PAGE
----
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Malawi ranks 125 on Human Capital Index

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By Taonga Sabola:

Malawi has been ranked on position 125 out of 157 economies on the inaugural Human Capital Index compiled by the World Bank.

Human capital, according to the Bretton Woods institution, consists of the knowledge, skills, and health that people accumulate throughout their lives, enabling them to realise their potential as productive members of society.

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The bank says countries can end extreme poverty and create more inclusive societies by developing human capital. This requires investing in people through nutrition, healthcare, quality education, jobs and skills.

According to the report, Malawi’s Human Capital Index is slightly higher than the average for its region and higher than the average for its income group.

The index is made up of five indicators: the probability of survival to age five; a child’s expected years of schooling; harmonised test scoresas a measure of quality of learning; adult survival rate (fractionof 15-year olds that will survive to age 60); and the proportion of children who are not stunted.

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The report shows that a child born in Malawi today will be 41 percent as productive when she grows up as she could be if she enjoyed complete education and full health.

According to the index, 94 percent of children born in Malawi survive to age five.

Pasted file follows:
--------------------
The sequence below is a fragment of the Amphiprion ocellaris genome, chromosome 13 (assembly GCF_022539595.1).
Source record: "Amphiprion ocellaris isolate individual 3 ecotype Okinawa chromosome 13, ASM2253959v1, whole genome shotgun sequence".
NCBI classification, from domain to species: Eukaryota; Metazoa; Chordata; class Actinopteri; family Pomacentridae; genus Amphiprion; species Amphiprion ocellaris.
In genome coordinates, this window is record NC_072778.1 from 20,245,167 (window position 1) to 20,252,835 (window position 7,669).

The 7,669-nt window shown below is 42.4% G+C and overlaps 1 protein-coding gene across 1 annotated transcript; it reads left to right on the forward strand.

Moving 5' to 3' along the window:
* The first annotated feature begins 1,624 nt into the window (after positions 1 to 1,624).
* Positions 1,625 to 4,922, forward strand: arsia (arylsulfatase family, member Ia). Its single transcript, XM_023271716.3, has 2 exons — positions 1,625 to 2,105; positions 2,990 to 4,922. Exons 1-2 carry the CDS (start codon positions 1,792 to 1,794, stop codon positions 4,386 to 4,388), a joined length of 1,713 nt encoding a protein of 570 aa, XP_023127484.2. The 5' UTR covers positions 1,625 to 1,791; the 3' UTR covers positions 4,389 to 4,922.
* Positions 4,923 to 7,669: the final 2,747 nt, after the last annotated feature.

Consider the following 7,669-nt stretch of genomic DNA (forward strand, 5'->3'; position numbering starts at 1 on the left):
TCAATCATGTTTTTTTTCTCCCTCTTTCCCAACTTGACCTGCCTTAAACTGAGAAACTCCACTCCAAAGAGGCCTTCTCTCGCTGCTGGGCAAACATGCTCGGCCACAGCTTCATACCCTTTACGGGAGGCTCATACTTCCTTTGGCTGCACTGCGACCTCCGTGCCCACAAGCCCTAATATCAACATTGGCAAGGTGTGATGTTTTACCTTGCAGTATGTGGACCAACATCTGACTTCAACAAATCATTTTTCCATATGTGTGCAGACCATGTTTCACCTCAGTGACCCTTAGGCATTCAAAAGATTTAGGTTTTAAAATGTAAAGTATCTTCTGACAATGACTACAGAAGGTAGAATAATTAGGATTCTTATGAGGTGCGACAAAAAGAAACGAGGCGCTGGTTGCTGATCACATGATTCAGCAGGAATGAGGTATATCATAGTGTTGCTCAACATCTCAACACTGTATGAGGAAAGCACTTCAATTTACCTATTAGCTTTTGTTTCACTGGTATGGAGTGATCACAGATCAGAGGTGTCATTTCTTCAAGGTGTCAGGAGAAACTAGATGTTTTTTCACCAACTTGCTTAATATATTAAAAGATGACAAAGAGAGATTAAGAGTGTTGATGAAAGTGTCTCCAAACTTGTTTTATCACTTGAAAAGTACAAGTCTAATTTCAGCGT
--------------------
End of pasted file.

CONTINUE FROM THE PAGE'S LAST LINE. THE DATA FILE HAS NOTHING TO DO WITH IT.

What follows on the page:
It adds that, in Malawi, a child who starts school at age four can expect to complete 9.4 years of school by her 18th birthday.

“Students in Malawi score 359 on a scale where 625 represents advanced attainment and 300 represents minimum attainment.

“Across Malawi, 73 percent of 15-year olds will survive until age 60. This statistic is a proxy for the range of fatal and non-fatal health outcomes that a child born today would experience as an adult under current conditions,” reads the report in part.

According to the World Bank, the Human Capital Project is expected to create the political space for national leaders to prioritise transformational human capital investments.

The objective is rapid progress towards a world in which all children arrive in school well-nourished and ready to learn, can expect to attain real learning in the classroom and are able to enter the job market as healthy, skilled and productive adults.

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